Brigid Bergin is the City Hall reporter for WNYC. She covers city politics including the 2013 mayoral race and transition.
Her reporting has been featured on NPR, Marketplace, the BBC, ABC Radio, The Takeaway, NY1 and KPCC. Previously she worked as the station’s general assignment reporter, filing for both WNYC and NPR and has covered a range of stories including Occupy Wall Street, the 2012 elections, and the aftermath of the massacre in Newtown, CT. She’s also traveled to Guantanamo Bay, Cuba to report on the trial of the five men accused of plotting the September 11th terror attacks.
Brigid has a passion for breaking news and served as WNYC’s first Breaking News Producer. In that role, she directed on-air coverage for major breaking news events like the death of Osama Bin Laden and Hurricanes Irene and Sandy. She also managed WNYC’s dynamic morning team. Before becoming a journalist, Brigid spent more than eight years at JPMorganChase as a communications manager. She's also a proud graduate of the New York State public education system earning her B.A. at University at Albany and her M.A. from the CUNY Graduate School of Journalism.
The election may be over, but Bill de Blasio is still fundraising. The mayor-elect is holding a high-dollar fundraiser at an undisclosed location Tuesday night to pay for his inauguration and transition. But unlike the campaign, there’s no public matching money this time around.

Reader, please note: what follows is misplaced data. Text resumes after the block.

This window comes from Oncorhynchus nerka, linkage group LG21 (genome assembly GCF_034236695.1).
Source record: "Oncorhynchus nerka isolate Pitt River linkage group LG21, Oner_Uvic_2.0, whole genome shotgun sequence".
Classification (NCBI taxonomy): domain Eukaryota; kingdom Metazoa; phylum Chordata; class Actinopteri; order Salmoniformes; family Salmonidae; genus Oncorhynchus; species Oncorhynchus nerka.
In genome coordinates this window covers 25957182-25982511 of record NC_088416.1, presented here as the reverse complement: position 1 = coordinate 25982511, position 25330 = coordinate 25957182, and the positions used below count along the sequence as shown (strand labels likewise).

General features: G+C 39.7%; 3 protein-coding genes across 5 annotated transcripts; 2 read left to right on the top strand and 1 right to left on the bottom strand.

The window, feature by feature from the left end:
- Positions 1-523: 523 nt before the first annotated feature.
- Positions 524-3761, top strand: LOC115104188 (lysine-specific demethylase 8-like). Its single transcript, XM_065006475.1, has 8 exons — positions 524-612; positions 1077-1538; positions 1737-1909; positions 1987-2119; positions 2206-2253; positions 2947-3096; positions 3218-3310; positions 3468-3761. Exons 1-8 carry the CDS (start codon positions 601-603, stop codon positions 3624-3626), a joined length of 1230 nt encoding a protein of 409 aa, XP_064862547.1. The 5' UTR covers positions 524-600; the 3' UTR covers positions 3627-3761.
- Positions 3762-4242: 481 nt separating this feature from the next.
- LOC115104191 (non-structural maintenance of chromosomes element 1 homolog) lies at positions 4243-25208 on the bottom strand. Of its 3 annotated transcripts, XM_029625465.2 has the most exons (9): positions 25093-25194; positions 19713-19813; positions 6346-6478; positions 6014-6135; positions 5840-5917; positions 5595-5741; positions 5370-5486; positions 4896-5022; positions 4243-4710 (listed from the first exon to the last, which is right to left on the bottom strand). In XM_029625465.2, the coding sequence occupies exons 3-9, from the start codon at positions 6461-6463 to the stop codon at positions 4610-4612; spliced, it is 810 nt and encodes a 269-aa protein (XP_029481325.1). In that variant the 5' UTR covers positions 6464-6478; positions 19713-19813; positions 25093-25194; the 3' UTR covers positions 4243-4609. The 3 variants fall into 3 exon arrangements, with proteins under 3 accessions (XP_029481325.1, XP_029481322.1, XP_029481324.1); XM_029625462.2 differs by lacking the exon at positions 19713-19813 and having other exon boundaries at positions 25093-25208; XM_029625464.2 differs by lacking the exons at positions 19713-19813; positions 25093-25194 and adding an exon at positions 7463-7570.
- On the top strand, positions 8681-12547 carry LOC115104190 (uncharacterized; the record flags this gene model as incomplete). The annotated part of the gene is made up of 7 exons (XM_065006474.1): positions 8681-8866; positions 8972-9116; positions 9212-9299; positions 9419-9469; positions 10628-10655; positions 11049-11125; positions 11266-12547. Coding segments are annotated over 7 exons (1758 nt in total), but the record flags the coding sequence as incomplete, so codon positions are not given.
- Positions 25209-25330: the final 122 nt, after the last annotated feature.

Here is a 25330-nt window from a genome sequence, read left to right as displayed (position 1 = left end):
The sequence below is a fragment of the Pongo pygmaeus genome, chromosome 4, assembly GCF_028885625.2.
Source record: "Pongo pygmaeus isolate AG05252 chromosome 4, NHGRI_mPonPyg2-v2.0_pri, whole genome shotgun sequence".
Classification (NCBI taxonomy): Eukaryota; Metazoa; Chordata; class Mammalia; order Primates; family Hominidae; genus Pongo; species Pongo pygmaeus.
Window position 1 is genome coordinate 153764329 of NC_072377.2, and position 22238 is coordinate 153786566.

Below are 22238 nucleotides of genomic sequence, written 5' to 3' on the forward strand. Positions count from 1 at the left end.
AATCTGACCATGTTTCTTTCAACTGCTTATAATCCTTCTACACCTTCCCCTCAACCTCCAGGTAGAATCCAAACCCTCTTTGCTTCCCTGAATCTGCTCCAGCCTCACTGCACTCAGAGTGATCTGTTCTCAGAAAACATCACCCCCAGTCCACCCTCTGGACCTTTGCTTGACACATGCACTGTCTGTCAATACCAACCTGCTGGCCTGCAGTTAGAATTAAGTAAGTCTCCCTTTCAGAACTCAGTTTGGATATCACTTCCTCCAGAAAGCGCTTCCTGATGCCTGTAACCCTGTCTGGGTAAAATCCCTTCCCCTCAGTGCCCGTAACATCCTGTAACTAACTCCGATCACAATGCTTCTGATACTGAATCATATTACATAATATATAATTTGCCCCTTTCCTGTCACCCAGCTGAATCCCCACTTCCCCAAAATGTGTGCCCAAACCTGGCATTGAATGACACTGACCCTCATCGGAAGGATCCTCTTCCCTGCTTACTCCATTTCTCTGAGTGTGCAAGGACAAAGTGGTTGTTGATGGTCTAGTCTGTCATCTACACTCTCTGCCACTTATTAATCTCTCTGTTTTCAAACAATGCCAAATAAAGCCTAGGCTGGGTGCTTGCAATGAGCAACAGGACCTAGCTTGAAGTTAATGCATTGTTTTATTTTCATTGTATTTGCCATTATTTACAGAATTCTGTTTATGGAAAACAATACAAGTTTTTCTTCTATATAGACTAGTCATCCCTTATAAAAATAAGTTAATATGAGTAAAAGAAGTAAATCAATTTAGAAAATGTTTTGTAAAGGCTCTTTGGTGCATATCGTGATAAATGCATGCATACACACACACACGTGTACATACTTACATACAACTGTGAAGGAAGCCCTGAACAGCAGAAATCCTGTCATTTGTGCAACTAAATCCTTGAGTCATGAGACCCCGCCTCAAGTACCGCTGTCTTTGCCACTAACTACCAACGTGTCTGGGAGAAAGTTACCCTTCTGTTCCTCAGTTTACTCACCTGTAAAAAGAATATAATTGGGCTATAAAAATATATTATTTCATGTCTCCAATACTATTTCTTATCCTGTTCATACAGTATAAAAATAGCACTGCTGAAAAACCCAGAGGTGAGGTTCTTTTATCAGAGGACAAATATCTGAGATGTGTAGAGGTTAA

As people continue to mourn the death of the late South African president Nelson Mandela, Mayor-elect Bill de Blasio offered a remembrance at a Brooklyn church on Sunday saying that he plans to use lessons from Mandela's life as he leads New York City.
A busy week for two Mayors and two Governors. Governors Chris Christie and Andrew Cuomo, outgoing Mayor Michael Bloomberg and incoming Mayor Bill de Blasio — all four had their reasons for running from the media and embracing us, for ducking questions and for answering them wholeheartedly. WNYC's Andrea Bernstein and Brigid Bergin and New Jersey Public Radio's Nancy Solomon break it all down.
As Mayor-elect Bill de Blasio unveils the city's next administration, Mayor Michael Bloomberg continued his farewell tour.
Mayor-elect Bill de Blasio has announced several key appointments to his cabinet this morning. Anthony Shorris will be first deputy mayor. Emma Wolfe will be Director of Intergovernmental Affairs. And Dominic Williams will be Shorris' Chief of Staff.
WNYC's Brigid Bergin and Kathleen Horan are at the press conference. Tom Robbins, investigative journalist in residence at the CUNY School of Journalism and former longtime columnist at the Village Voice, talks about the appointments and what they suggest about de Blasio's policy priorities.
When Mayor-elect Bill de Blasio introduced Anthony Shorris as his new first deputy mayor on Wednesday, he said that Shorris, currently senior vice president at NYU-Langone Hospital, wasn’t someone who would need any “wind-up pitches.”